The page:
This led to the discovery of the endocannabinoids, and now we’re learning more about things like endocannabinoid deficiency and other dysfunctions susceptible in the ECS, and how we can use cannabis to help keep the system healthy.
Simply put, we may not have ever discovered this all-important system in our bodies if it weren’t for cannabis.
#3) What does the ECS actually look like?
The ECS is a cellular-level system, which means you can’t see it with the naked eye.
However, if you were to shrink yourself down to molecular size, you’d see that these protein-based cannabinoid receptors are positioned on the very surface of your cells.
Martin Lee of Project CBD does a great job at describing this in his article about the discovery of the ECS, writing how the cannabinoid receptor “consists of 472 amino acids strung together in a crumpled chain that squiggles back and forth across the cell membrane seven times.”
He continues: “Cannabinoid receptors function as subtle sensing devices, tiny vibrating scanners perpetually primed to pick up biochemical cues that flow through fluids surrounding each cell.”
#4) How do cannabinoids interact with the ECS exactly?
Cannabinoids act both directly and indirectly on our cannabinoid receptors (also known as CB receptors).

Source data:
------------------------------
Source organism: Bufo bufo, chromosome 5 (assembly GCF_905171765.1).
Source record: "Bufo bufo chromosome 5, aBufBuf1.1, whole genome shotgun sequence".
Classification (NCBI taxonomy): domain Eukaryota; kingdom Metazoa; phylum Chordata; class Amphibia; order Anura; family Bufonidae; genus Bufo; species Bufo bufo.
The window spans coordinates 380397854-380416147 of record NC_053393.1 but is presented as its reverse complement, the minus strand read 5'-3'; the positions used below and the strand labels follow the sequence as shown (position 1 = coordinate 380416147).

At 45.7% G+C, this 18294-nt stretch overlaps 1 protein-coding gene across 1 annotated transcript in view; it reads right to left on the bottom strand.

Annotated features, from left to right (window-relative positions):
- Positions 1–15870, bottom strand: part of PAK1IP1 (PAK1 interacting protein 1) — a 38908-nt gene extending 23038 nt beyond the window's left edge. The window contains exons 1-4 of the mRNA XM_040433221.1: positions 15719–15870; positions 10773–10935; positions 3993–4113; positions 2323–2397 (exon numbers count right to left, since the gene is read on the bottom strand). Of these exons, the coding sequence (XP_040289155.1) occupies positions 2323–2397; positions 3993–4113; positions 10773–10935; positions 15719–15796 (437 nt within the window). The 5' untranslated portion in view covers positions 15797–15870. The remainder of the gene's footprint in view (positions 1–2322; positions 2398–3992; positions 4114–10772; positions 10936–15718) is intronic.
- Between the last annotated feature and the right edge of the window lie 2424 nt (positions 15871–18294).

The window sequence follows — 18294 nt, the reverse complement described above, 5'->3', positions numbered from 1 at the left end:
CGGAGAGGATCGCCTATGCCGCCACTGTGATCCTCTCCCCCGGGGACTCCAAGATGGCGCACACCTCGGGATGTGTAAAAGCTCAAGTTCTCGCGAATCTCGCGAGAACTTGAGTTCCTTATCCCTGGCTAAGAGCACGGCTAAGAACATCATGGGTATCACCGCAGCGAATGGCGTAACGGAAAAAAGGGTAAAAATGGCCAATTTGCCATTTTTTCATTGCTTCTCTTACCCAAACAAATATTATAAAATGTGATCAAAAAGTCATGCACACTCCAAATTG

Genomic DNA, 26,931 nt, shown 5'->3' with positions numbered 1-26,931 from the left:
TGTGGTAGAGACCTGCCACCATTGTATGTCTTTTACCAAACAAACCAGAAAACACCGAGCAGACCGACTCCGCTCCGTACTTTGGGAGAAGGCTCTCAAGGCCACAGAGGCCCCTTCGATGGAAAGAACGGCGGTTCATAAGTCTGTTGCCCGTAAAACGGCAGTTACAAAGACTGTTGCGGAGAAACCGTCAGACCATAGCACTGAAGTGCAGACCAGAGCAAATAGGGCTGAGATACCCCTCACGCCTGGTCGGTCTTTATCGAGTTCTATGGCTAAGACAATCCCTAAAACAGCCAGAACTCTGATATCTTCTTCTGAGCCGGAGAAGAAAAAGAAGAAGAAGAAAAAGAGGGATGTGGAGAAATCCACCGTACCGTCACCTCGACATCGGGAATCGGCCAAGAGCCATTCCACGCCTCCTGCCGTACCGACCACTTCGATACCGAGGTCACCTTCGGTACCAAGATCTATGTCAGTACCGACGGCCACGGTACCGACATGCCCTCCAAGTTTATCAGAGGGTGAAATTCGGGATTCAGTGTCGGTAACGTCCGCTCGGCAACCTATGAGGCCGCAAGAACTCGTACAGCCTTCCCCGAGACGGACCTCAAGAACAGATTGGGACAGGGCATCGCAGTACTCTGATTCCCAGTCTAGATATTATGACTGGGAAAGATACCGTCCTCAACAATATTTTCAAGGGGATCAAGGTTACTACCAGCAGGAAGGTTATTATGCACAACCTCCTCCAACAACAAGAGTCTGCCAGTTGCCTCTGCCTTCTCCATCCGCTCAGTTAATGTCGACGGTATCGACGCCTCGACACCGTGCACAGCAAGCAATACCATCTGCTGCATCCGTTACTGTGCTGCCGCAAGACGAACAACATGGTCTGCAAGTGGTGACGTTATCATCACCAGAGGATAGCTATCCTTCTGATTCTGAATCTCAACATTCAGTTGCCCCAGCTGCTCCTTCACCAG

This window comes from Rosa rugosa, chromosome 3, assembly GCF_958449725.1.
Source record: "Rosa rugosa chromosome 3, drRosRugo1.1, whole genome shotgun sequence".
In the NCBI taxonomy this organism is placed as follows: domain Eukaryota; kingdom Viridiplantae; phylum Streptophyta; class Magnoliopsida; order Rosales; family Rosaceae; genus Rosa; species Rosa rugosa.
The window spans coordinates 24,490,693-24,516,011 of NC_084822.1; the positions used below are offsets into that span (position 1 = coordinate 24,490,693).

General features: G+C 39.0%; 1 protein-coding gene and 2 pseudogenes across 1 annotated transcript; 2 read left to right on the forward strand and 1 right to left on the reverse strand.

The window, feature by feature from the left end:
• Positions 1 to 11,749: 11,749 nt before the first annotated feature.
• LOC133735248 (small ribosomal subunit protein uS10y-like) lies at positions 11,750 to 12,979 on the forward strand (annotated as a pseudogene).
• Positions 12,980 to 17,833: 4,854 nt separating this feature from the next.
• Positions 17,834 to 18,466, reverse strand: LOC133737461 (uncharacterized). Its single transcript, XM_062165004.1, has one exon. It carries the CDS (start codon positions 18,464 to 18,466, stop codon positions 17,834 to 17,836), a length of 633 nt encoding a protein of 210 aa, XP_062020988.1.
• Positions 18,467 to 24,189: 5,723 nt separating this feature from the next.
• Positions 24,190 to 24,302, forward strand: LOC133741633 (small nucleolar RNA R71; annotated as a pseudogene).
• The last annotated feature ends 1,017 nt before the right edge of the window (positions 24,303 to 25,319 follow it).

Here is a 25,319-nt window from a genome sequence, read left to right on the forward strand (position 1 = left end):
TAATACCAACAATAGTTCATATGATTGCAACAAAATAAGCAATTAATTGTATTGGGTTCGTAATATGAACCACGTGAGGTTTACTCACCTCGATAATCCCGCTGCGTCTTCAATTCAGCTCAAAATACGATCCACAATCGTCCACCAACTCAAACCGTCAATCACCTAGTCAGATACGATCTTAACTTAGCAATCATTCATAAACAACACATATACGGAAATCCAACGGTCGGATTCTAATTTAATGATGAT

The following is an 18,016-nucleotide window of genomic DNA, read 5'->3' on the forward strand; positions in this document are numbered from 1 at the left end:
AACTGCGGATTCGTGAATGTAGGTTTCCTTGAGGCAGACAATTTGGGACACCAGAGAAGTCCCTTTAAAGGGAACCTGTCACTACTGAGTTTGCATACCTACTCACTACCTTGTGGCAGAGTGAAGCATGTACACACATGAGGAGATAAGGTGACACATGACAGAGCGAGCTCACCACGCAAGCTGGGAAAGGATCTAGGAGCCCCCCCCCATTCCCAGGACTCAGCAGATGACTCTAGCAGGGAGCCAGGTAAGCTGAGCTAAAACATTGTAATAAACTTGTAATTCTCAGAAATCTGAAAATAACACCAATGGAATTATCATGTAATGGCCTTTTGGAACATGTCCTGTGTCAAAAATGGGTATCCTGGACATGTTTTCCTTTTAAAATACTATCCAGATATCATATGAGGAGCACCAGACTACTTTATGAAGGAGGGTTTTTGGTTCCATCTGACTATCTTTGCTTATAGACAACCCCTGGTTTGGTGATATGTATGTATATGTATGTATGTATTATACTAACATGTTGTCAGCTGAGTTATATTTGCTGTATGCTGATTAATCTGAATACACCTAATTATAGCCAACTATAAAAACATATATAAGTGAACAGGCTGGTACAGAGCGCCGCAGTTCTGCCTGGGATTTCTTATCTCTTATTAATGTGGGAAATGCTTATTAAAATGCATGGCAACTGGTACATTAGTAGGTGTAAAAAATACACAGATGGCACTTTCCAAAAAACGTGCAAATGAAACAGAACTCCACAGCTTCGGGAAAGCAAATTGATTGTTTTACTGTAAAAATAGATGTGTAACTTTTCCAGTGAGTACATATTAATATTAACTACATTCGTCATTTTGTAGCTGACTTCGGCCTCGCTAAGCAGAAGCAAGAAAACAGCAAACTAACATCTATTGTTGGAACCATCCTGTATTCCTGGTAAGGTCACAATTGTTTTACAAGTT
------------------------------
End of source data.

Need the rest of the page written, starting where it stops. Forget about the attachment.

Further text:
Some cannabinoids can act as agonists, which means they activate certain receptors. Other cannabinoids can act as antagonists – essentially deactivating receptors.
If the ECS is not functioning properly, the right combination and amount of cannabinoids can help supplement the system and get all those signals to work properly.
More of this signal, less of that signal. Your body is an ongoing symphony and the ECS is the conductor!
#5) Do terpenes also interact with the ECS?
Generally terpenes do not interact with the ECS but rather other parts of your physiology. The exception would be beta-caryophyllene (also found in black pepper).
Researchers have found this terpene actually binds with CB2 receptors, acting as an agonist or activator.
This finding would suggest that the terpene beta-caryophyllene is actually a cannabinoid!
#6) Is consuming too much cannabis harmful to your endocannabinoid system?
In the short-term, cannabis can definitely interfere with your ECS – if you’re over consuming.
Remember, the ECS is all about balance. Tipping it too much in either direction can have adverse effects.
It’s helpful to recognize that cannabis is a biphasic substance. This means, for example, if you use it for nausea it can help you, but if you take too much it could make your nausea worse. Same thing when you use cannabis for things like anxiety, depression, pain etc.